Sturdy walkers with a taste for dramatic seascape and cliff scenery will enjoy the West Side Coastal Trail. It starts at Garenin and ends at Arnol, following for the most part ancient traditional paths and with styles and signage. However, it can readily be left at various points along the way and our frequent island buses can take you back home.

Lewis and Harris abound in beautiful beaches. The nicest in easy reach of Glenview are those at Dalmore, Dalbeag and Shawbost. Dalmore is particular popular with the surfing fraternity, but these waters have a dangerous undertow and are not recommended for the average casual swimmer. The beach at Shawbost is safe and beautiful, and particularly enjoyable for a young family.

Shawbost School besides boasts a swimming-pool, open most evenings to the general public.

Stornoway is only half an hour or so from Tolsta Chaolais and the island capital abounds in shops, amenities, eating-places and entertainment. There’s also a major sports-centre – with a fine swimming-pool – and the An Lanntair Arts Centre is well worth the diversion. Only hotels, a couple of takeaways and a filling-station, though, are open on Sundays.

Tarbert, the capital of Harris, is about fifty minutes’ drive from Glenview; a charming village with intimate shops and the ferry-port for Uig on Skye. Harris can be readily covered, in a circular tour, in a day and we thoroughly recommend the expedition.

The district of Uig, to the south, boasts perhaps the most dramatic scenery on Lewis and is well worth a visit. Apart from the great Uig Sands – where, nearly two centuries ago, a crofter’s cow gloriously unearthed the celebrated Lewis Chessmen – there are splendid beaches at Valtos, Cliff, Reef and Mangersta. (And Auberge at Carinish is one of the best restaurants on the whole island! – but booking is strongly recommended.)

There are frequent  church services in Tolsta Chaolais – usually once a month on Sunday usually 3pm; inquire locally. Congregations of the Free Church and the Church of Scotland regularly worship in Callanish and Carloway, and the whole denominational spectrum is represented in Stornoway, from the Roman Catholic Church to the Salvation Army.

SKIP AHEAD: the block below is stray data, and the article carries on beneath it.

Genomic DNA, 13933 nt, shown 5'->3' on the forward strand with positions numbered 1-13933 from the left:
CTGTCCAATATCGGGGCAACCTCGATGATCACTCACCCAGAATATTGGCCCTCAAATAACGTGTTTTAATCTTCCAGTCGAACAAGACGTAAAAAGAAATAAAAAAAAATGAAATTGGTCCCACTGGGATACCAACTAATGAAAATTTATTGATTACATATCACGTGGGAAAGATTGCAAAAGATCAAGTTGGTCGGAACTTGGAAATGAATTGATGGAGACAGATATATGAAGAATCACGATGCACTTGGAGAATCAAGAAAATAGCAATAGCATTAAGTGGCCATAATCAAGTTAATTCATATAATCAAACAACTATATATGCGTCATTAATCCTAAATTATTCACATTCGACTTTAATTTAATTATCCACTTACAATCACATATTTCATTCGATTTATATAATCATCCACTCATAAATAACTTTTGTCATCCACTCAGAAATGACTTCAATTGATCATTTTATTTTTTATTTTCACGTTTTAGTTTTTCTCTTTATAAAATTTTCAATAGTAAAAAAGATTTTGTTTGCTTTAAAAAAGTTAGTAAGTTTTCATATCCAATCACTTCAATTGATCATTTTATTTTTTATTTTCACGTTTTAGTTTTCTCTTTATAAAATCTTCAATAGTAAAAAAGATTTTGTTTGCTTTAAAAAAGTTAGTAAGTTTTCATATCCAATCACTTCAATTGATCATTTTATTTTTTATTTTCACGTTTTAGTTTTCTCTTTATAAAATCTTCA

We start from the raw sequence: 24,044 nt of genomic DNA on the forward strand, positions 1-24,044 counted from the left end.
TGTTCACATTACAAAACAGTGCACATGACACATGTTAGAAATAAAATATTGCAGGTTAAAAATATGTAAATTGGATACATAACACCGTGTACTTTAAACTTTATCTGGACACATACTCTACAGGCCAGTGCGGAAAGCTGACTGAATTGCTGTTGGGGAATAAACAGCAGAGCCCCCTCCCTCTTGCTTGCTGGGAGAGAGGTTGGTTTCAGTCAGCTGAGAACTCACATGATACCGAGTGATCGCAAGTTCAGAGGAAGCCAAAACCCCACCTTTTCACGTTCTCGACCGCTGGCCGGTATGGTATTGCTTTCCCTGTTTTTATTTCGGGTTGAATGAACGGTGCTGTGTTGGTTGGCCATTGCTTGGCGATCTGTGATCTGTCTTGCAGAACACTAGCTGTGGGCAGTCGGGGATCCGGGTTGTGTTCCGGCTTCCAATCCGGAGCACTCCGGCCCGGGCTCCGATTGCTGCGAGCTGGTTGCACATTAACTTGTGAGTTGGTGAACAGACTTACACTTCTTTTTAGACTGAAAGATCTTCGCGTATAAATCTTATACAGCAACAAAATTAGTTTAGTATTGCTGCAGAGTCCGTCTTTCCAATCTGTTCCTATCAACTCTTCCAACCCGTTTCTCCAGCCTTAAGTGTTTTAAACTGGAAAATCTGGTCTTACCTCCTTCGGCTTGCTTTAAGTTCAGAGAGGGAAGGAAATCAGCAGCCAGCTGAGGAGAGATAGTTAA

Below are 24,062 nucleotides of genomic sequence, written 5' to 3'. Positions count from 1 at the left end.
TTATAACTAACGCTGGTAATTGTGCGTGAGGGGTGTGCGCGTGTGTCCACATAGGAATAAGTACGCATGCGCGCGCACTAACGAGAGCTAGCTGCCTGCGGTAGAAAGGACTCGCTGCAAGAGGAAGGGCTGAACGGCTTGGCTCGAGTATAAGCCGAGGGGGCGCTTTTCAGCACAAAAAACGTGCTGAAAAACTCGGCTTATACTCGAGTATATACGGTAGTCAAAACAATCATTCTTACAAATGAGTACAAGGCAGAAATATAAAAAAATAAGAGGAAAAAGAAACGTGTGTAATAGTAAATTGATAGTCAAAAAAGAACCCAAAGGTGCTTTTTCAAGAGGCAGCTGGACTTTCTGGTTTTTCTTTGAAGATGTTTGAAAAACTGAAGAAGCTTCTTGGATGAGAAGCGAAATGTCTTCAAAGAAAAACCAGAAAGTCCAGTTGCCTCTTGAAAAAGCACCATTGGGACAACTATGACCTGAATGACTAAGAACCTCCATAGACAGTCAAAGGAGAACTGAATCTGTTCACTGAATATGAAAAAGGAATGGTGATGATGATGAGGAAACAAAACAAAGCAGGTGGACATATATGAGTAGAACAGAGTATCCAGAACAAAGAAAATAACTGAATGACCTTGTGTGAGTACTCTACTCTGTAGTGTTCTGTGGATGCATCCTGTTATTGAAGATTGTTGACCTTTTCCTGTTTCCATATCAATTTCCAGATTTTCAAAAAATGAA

With the advent in recent decades of major supermarkets to Stornoway, very few village shops now survive in rural Lewis. You’ll find a little store and post-office in Callanish and another, still littler, in Shawbost.

The nearest filling-stations, both besides licensed stores selling other goods and newspapers and so on in abundance, are at Leurbost to the south and Barvas to the north. You’ll find the cheapest fuel on Lewis at Gordon’s filling-station in Back – which is a good excuse to explore the delightful beaches on that Broad Bay coastline.

No one wants to cook every night when they’re on holiday. The most convenient and pleasant eating-place for Glenview is the Doune Braes Hotel, not five minutes away on the road to Carloway , with charming staff and restaurant and lounge-bar facilities. (Please say hello to the ducks!) There’s a pleasant  tea-room, too, at the Callanish Stones Visitor Centre and a charming one in the Garenin Black House Village.

Shawbost also boasts snacks and refreshments at The Inn Between and the 40 North delicatessen, in Bragar, sells a delicious selection of home-reared smoked meats, hand-made breads and quiches and tarts and ice cream and all sorts of goodies (as well as a discerning array of wines.)

And, if you make a run all the way to the Butt of Lewis, you’ll find the Borve House Hotel – rebuilt and refurbished – a pleasant place to pull in for a bite. There’s also the pleasant, if eccentric, Café Sonas at Port of Ness.

Fantastic holiday cottage, extremely well equipped and furnished to a very high standard.

Glenview photo gallery 3 star self catering cottage